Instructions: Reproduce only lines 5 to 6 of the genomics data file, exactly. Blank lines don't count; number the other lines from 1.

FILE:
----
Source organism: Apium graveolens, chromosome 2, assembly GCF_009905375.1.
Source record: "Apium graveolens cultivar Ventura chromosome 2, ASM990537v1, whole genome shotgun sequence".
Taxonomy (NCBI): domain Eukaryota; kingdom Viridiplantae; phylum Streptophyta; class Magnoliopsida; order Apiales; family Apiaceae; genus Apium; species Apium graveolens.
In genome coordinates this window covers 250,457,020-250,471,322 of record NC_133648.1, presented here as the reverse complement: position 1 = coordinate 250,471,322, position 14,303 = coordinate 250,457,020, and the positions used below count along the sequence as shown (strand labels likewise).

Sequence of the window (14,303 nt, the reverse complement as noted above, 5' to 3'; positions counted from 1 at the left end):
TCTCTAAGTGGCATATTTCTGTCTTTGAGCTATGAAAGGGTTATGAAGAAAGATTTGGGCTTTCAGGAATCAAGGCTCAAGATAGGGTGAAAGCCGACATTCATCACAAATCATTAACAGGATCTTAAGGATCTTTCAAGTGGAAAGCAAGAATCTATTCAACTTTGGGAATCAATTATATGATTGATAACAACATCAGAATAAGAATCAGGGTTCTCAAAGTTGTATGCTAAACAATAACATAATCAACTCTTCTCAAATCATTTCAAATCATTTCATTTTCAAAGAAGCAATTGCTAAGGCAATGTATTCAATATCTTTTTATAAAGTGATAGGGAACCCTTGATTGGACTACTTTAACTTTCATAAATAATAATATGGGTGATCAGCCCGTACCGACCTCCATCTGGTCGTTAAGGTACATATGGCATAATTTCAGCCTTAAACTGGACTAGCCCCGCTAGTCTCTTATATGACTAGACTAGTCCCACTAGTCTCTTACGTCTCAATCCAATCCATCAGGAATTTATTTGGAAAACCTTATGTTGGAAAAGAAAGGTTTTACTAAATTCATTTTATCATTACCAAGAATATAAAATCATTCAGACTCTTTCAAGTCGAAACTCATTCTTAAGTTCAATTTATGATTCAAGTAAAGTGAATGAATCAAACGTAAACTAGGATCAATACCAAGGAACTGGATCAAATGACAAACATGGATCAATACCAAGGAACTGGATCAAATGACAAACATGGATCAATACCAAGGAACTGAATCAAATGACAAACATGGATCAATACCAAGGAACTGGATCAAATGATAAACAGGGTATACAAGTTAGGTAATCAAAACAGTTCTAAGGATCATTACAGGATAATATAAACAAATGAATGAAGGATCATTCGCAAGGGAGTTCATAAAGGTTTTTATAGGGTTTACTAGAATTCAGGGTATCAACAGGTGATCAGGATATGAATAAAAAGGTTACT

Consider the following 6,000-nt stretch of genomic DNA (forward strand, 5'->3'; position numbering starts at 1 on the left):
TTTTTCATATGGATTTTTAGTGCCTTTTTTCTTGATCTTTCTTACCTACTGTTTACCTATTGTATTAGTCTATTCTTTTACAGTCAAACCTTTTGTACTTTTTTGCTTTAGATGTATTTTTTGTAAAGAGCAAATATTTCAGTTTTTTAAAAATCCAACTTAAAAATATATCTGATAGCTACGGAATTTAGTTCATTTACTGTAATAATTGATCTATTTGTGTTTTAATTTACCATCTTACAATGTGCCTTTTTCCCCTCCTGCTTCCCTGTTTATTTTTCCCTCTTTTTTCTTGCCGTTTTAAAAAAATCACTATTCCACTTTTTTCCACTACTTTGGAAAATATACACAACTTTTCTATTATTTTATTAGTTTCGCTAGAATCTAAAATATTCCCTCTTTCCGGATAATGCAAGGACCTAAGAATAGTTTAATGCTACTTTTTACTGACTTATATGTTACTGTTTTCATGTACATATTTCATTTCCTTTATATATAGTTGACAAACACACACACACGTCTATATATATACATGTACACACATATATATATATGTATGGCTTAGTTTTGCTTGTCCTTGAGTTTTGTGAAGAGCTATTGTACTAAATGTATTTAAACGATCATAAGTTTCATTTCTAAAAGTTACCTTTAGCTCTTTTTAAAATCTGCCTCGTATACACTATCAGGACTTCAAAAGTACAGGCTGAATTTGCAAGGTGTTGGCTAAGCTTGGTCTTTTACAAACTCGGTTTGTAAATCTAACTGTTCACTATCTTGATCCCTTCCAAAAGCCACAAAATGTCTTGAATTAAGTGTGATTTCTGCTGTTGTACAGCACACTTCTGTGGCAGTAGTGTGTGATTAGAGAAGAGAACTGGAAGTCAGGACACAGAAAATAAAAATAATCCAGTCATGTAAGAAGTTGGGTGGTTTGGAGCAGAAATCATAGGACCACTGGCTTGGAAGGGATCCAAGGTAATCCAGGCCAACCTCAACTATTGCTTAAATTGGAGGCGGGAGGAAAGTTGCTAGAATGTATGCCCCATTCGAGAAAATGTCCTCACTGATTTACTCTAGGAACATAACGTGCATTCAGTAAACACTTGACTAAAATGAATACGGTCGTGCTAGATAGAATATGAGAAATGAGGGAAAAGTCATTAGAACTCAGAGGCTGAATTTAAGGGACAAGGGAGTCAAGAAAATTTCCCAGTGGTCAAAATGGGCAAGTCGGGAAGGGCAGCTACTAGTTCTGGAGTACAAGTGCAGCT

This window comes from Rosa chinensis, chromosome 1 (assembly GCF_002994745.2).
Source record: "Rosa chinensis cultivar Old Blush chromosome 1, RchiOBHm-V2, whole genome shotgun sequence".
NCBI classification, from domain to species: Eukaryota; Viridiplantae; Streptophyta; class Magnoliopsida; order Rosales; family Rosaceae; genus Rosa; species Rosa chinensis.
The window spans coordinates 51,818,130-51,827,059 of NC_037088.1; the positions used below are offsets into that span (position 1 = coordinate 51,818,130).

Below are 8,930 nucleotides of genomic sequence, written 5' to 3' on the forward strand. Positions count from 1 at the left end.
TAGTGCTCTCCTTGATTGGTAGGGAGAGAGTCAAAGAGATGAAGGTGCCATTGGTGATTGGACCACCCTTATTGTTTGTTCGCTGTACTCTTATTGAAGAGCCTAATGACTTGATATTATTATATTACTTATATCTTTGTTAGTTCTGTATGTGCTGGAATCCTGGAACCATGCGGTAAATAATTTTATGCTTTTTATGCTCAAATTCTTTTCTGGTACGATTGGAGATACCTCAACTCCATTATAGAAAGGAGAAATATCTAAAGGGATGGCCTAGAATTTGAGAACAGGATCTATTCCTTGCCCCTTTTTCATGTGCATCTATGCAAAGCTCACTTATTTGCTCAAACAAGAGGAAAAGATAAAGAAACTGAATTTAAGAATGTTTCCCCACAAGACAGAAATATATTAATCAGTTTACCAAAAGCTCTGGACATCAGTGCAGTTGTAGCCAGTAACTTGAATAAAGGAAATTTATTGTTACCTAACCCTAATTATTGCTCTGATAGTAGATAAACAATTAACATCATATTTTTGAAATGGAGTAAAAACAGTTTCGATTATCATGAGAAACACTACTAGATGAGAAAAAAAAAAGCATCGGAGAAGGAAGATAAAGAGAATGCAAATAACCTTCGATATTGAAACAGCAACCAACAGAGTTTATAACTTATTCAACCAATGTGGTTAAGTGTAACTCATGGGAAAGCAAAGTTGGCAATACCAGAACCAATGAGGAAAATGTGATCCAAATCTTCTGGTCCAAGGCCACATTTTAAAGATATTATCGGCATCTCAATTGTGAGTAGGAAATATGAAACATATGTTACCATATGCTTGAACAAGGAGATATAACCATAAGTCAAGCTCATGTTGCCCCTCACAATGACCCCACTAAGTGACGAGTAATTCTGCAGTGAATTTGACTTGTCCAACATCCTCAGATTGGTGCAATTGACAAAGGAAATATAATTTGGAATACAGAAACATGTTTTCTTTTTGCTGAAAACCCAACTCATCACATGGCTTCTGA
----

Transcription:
Sequence of the window (14,303 nt, the reverse complement as noted above, 5' to 3'; positions counted from 1 at the left end):
TCTCTAAGTGGCATATTTCTGTCTTTGAGCTATGAAAGGGTTATGAAGAAAGATTTGGGCTTTCAGGAATCAAGGCTCAAGATAGGGTGAAAGCCGACATTCATCACAAATCATTAACAGGATCTTAAGGATCTTTCAAGTGGAAAGCAAGAATCTATTCAACTTTGGGAATCAATTATATGATTGATAACAACATCAGAATAAGAATCAGGGTTCTCAAAGTTGTATGCTAAACAATAACATAATCAACTCTTCTCAAATCATTTCAAATCATTTCATTTTCAAAGAAGCAATTGCTAAGGCAATGTATTCAATATCTTTTTATAAAGTGATAGGGAACCCTTGATTGGACTACTTTAACTTTCATAAATAATAATATGGGTGATCAGCCCGTACCGACCTCCATCTGGTCGTTAAGGTACATATGGCATAATTTCAGCCTTAAACTGGACTAGCCCCGCTAGTCTCTTATATGACTAGACTAGTCCCACTAGTCTCTTACGTCTCAATCCAATCCATCAGGAATTTATTTGGAAAACCTTATGTTGGAAAAGAAAGGTTTTACTAAATTCATTTTATCATTACCAAGAATATAAAATCATTCAGACTCTTTCAAGTCGAAACTCATTCTTAAGTTCAATTTATGATTCAAGTAAAGTGAATGAATCAAACGTAAACTAGGATCAATACCAAGGAACTGGATCAAATGACAAACATGGATCAATACCAAGGAACTGGATCAAATGACAAACATGGATCAATACCAAGGAACTGAATCAAATGACAAACATGGATCAATACCAAGGAACTGGATCAAATGATAAACAGGGTATACAAGTTAGGTAATCAAAACAGTTCTAAGGATCATTACAGGATAATATAAACAAATGAATGAAGGATCATTCGCAAGGGAGTTCATAAAGGTTTTTATAGGGTTTACTAGAATTCAGGGTATCAACAGGTGATCAGGATATGAATAAAAAGGTTACT